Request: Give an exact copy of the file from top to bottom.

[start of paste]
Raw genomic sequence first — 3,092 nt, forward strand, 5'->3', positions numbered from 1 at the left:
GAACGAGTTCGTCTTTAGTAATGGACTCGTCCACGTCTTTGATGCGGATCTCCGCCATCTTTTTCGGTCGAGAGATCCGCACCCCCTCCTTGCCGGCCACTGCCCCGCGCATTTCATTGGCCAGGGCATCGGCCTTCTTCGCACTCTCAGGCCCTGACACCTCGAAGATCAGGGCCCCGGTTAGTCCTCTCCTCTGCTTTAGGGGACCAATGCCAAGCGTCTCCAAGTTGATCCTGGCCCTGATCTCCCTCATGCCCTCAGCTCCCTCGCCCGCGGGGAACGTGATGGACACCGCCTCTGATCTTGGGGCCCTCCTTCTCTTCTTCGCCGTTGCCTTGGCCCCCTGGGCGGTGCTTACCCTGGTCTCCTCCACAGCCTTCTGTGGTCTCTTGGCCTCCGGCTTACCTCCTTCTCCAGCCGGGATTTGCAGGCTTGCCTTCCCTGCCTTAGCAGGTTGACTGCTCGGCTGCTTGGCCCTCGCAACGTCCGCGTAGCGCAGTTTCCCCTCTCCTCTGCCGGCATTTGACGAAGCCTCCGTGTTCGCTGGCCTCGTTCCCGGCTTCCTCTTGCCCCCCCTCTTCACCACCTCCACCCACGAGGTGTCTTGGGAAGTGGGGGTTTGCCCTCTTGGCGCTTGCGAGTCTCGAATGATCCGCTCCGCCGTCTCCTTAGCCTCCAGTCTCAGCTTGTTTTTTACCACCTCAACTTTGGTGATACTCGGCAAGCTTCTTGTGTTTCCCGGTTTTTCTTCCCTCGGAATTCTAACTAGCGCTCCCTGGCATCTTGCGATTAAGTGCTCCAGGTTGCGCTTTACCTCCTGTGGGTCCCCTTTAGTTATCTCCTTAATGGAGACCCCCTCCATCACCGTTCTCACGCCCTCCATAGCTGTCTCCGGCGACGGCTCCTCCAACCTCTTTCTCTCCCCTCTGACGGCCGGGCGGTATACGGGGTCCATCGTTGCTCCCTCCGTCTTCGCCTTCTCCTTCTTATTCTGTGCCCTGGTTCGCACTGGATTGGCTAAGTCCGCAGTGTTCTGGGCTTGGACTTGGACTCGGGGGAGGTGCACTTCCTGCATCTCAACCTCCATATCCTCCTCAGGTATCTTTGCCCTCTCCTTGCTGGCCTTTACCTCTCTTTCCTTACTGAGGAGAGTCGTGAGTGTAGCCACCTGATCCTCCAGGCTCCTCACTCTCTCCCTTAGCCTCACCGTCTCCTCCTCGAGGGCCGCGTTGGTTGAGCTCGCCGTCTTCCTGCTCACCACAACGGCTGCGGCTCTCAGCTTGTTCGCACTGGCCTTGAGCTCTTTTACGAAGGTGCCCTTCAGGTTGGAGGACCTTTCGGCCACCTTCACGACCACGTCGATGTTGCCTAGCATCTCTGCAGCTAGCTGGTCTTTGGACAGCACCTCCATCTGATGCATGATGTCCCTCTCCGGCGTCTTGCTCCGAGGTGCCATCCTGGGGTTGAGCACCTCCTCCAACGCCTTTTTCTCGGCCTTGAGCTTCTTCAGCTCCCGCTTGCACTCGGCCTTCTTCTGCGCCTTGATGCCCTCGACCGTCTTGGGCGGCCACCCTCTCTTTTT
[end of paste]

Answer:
Raw genomic sequence first — 3,092 nt, forward strand, 5'->3', positions numbered from 1 at the left:
GAACGAGTTCGTCTTTAGTAATGGACTCGTCCACGTCTTTGATGCGGATCTCCGCCATCTTTTTCGGTCGAGAGATCCGCACCCCCTCCTTGCCGGCCACTGCCCCGCGCATTTCATTGGCCAGGGCATCGGCCTTCTTCGCACTCTCAGGCCCTGACACCTCGAAGATCAGGGCCCCGGTTAGTCCTCTCCTCTGCTTTAGGGGACCAATGCCAAGCGTCTCCAAGTTGATCCTGGCCCTGATCTCCCTCATGCCCTCAGCTCCCTCGCCCGCGGGGAACGTGATGGACACCGCCTCTGATCTTGGGGCCCTCCTTCTCTTCTTCGCCGTTGCCTTGGCCCCCTGGGCGGTGCTTACCCTGGTCTCCTCCACAGCCTTCTGTGGTCTCTTGGCCTCCGGCTTACCTCCTTCTCCAGCCGGGATTTGCAGGCTTGCCTTCCCTGCCTTAGCAGGTTGACTGCTCGGCTGCTTGGCCCTCGCAACGTCCGCGTAGCGCAGTTTCCCCTCTCCTCTGCCGGCATTTGACGAAGCCTCCGTGTTCGCTGGCCTCGTTCCCGGCTTCCTCTTGCCCCCCCTCTTCACCACCTCCACCCACGAGGTGTCTTGGGAAGTGGGGGTTTGCCCTCTTGGCGCTTGCGAGTCTCGAATGATCCGCTCCGCCGTCTCCTTAGCCTCCAGTCTCAGCTTGTTTTTTACCACCTCAACTTTGGTGATACTCGGCAAGCTTCTTGTGTTTCCCGGTTTTTCTTCCCTCGGAATTCTAACTAGCGCTCCCTGGCATCTTGCGATTAAGTGCTCCAGGTTGCGCTTTACCTCCTGTGGGTCCCCTTTAGTTATCTCCTTAATGGAGACCCCCTCCATCACCGTTCTCACGCCCTCCATAGCTGTCTCCGGCGACGGCTCCTCCAACCTCTTTCTCTCCCCTCTGACGGCCGGGCGGTATACGGGGTCCATCGTTGCTCCCTCCGTCTTCGCCTTCTCCTTCTTATTCTGTGCCCTGGTTCGCACTGGATTGGCTAAGTCCGCAGTGTTCTGGGCTTGGACTTGGACTCGGGGGAGGTGCACTTCCTGCATCTCAACCTCCATATCCTCCTCAGGTATCTTTGCCCTCTCCTTGCTGGCCTTTACCTCTCTTTCCTTACTGAGGAGAGTCGTGAGTGTAGCCACCTGATCCTCCAGGCTCCTCACTCTCTCCCTTAGCCTCACCGTCTCCTCCTCGAGGGCCGCGTTGGTTGAGCTCGCCGTCTTCCTGCTCACCACAACGGCTGCGGCTCTCAGCTTGTTCGCACTGGCCTTGAGCTCTTTTACGAAGGTGCCCTTCAGGTTGGAGGACCTTTCGGCCACCTTCACGACCACGTCGATGTTGCCTAGCATCTCTGCAGCTAGCTGGTCTTTGGACAGCACCTCCATCTGATGCATGATGTCCCTCTCCGGCGTCTTGCTCCGAGGTGCCATCCTGGGGTTGAGCACCTCCTCCAACGCCTTTTTCTCGGCCTTGAGCTTCTTCAGCTCCCGCTTGCACTCGGCCTTCTTCTGCGCCTTGATGCCCTCGACCGTCTTGGGCGGCCACCCTCTCTTTTT